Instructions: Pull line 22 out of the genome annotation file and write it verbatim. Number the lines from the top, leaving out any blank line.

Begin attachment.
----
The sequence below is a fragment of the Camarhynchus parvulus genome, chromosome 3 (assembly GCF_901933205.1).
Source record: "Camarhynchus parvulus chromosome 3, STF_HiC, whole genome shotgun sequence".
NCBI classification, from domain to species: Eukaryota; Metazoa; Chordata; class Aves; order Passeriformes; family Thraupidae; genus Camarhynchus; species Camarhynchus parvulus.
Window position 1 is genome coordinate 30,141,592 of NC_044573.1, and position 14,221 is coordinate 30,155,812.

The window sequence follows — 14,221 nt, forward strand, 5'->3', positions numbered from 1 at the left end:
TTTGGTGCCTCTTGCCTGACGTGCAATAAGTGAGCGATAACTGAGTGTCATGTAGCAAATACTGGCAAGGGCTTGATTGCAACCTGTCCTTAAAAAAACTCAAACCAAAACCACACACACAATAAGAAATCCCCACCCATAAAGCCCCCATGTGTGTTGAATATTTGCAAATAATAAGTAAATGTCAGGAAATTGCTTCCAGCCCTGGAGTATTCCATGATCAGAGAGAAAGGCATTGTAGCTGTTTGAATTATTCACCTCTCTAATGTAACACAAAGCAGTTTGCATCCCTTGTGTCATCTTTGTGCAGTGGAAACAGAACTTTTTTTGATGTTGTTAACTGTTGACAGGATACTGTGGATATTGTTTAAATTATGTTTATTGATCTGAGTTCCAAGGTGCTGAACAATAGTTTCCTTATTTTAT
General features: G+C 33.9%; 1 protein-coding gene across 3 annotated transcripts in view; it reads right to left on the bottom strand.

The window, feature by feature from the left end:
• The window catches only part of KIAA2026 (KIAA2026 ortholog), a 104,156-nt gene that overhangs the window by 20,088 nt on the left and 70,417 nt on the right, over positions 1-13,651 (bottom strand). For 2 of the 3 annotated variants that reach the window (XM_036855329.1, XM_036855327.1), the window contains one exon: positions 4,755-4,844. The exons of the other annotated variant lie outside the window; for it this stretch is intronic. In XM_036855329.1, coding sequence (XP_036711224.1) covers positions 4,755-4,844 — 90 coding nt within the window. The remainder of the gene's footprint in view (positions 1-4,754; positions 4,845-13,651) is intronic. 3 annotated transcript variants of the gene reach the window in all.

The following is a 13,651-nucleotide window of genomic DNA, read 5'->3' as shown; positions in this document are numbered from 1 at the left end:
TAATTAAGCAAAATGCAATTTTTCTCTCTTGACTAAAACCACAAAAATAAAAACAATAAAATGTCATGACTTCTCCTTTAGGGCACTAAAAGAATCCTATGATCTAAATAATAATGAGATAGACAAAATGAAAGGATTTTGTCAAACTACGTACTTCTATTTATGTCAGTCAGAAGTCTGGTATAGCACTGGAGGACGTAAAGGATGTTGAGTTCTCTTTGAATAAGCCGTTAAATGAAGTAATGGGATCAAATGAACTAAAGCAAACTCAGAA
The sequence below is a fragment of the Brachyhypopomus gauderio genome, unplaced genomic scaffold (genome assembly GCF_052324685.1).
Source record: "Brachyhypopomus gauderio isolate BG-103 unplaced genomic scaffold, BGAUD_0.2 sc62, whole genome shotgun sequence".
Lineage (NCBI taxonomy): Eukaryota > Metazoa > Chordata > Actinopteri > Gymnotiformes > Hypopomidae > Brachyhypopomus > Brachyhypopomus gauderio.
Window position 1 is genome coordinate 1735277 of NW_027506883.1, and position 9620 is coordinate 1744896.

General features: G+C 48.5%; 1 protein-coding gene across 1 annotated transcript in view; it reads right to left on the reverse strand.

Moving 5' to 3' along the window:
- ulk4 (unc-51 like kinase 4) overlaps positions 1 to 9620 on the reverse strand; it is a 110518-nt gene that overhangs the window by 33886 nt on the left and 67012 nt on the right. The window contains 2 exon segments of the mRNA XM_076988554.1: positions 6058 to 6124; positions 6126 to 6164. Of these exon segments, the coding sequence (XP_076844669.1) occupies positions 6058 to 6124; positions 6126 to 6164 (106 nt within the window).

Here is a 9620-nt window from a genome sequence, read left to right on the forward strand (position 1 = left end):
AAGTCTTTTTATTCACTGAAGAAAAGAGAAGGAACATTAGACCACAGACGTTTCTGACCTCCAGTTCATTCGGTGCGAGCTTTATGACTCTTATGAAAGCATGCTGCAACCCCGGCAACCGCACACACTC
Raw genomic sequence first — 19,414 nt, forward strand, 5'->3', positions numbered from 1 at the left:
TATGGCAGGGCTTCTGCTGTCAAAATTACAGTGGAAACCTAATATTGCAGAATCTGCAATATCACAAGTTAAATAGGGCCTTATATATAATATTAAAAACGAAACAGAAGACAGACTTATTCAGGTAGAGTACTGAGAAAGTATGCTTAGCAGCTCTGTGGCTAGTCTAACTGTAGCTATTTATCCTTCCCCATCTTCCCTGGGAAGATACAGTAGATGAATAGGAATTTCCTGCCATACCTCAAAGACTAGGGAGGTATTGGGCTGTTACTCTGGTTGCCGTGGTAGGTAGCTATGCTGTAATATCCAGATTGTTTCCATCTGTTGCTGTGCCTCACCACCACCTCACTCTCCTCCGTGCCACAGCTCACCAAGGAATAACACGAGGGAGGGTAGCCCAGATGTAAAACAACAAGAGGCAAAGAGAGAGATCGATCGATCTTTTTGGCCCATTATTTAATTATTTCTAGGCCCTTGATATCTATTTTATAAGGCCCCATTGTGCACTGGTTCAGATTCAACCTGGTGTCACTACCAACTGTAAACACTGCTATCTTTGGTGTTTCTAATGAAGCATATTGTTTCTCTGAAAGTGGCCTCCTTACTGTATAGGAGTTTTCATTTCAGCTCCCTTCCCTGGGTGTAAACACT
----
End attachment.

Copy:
TATGGCAGGGCTTCTGCTGTCAAAATTACAGTGGAAACCTAATATTGCAGAATCTGCAATATCACAAGTTAAATAGGGCCTTATATATAATATTAAAAACGAAACAGAAGACAGACTTATTCAGGTAGAGTACTGAGAAAGTATGCTTAGCAGCTCTGTGGCTAGTCTAACTGTAGCTATTTATCCTTCCCCATCTTCCCTGGGAAGATACAGTAGATGAATAGGAATTTCCTGCCATACCTCAAAGACTAGGGAGGTATTGGGCTGTTACTCTGGTTGCCGTGGTAGGTAGCTATGCTGTAATATCCAGATTGTTTCCATCTGTTGCTGTGCCTCACCACCACCTCACTCTCCTCCGTGCCACAGCTCACCAAGGAATAACACGAGGGAGGGTAGCCCAGATGTAAAACAACAAGAGGCAAAGAGAGAGATCGATCGATCTTTTTGGCCCATTATTTAATTATTTCTAGGCCCTTGATATCTATTTTATAAGGCCCCATTGTGCACTGGTTCAGATTCAACCTGGTGTCACTACCAACTGTAAACACTGCTATCTTTGGTGTTTCTAATGAAGCATATTGTTTCTCTGAAAGTGGCCTCCTTACTGTATAGGAGTTTTCATTTCAGCTCCCTTCCCTGGGTGTAAACACT